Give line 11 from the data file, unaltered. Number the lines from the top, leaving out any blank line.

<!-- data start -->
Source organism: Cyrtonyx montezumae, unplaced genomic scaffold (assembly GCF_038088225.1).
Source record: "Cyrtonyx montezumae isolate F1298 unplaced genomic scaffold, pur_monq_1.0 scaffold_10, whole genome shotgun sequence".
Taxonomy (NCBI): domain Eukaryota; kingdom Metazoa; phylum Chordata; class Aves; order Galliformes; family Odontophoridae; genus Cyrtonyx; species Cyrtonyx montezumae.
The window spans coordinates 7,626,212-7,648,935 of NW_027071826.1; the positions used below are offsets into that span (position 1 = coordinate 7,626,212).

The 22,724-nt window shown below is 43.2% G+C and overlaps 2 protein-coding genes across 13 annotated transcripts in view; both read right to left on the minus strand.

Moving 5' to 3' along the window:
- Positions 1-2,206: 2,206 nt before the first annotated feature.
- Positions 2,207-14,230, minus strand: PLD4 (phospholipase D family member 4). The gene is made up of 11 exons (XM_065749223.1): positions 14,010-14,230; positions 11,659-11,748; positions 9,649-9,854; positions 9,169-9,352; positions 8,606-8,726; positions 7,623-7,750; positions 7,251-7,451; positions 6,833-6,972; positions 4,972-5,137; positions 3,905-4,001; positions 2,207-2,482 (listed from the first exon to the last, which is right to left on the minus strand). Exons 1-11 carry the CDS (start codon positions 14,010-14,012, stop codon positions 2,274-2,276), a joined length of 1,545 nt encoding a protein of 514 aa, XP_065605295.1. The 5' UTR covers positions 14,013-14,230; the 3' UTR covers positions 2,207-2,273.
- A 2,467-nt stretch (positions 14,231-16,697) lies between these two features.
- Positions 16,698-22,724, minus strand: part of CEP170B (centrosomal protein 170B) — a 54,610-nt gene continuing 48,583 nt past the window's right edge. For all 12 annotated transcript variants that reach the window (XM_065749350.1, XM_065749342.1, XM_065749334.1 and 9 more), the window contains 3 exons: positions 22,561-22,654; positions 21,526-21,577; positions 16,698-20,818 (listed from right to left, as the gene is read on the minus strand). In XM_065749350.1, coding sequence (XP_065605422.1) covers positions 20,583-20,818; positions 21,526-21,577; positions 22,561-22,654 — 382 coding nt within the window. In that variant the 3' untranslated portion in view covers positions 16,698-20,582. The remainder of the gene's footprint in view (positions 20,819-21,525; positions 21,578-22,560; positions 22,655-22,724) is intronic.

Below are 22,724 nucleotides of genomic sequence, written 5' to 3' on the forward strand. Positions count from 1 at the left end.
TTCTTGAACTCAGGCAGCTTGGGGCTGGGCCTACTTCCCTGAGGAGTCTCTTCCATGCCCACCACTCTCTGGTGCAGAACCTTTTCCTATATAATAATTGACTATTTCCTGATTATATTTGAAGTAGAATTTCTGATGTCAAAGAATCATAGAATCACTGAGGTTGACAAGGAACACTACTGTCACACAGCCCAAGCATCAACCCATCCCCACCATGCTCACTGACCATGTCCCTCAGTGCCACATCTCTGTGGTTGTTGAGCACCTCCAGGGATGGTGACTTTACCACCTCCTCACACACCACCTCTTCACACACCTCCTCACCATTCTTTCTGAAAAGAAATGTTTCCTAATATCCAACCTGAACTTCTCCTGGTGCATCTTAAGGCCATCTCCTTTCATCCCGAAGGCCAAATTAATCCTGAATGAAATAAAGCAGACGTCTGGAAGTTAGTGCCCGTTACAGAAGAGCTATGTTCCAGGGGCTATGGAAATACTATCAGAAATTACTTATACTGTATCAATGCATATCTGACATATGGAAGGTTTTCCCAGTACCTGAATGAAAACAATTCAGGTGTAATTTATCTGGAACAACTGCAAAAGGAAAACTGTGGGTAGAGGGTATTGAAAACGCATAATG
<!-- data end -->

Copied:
Below are 22,724 nucleotides of genomic sequence, written 5' to 3' on the forward strand. Positions count from 1 at the left end.